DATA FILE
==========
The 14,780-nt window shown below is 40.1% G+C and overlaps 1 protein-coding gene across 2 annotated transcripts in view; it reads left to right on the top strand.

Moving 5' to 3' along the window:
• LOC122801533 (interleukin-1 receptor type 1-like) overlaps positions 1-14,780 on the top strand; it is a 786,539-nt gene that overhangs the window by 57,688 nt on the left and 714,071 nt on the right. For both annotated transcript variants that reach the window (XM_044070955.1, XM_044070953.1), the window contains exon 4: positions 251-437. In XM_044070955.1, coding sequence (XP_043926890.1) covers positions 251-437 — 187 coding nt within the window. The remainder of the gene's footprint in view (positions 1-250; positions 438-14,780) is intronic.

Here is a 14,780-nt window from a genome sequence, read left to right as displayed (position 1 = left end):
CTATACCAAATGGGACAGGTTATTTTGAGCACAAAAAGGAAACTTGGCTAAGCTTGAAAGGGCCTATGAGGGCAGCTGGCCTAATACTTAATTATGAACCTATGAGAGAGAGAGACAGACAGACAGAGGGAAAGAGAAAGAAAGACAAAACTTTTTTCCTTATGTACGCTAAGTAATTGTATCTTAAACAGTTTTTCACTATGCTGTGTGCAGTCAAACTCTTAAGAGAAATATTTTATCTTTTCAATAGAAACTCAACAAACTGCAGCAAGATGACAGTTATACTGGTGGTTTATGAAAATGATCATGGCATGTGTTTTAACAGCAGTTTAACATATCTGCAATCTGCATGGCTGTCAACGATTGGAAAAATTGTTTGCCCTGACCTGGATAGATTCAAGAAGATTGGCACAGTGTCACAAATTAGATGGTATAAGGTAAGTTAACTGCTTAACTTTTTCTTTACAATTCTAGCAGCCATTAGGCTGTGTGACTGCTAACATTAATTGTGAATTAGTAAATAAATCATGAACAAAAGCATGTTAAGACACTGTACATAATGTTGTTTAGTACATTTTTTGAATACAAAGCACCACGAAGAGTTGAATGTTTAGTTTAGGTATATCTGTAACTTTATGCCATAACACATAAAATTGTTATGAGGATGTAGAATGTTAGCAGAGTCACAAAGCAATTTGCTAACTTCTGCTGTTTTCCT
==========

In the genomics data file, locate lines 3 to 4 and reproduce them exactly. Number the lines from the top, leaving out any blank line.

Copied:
• LOC122801533 (interleukin-1 receptor type 1-like) overlaps positions 1-14,780 on the top strand; it is a 786,539-nt gene that overhangs the window by 57,688 nt on the left and 714,071 nt on the right. For both annotated transcript variants that reach the window (XM_044070955.1, XM_044070953.1), the window contains exon 4: positions 251-437. In XM_044070955.1, coding sequence (XP_043926890.1) covers positions 251-437 — 187 coding nt within the window. The remainder of the gene's footprint in view (positions 1-250; positions 438-14,780) is intronic.

Here is a 14,780-nt window from a genome sequence, read left to right as displayed (position 1 = left end):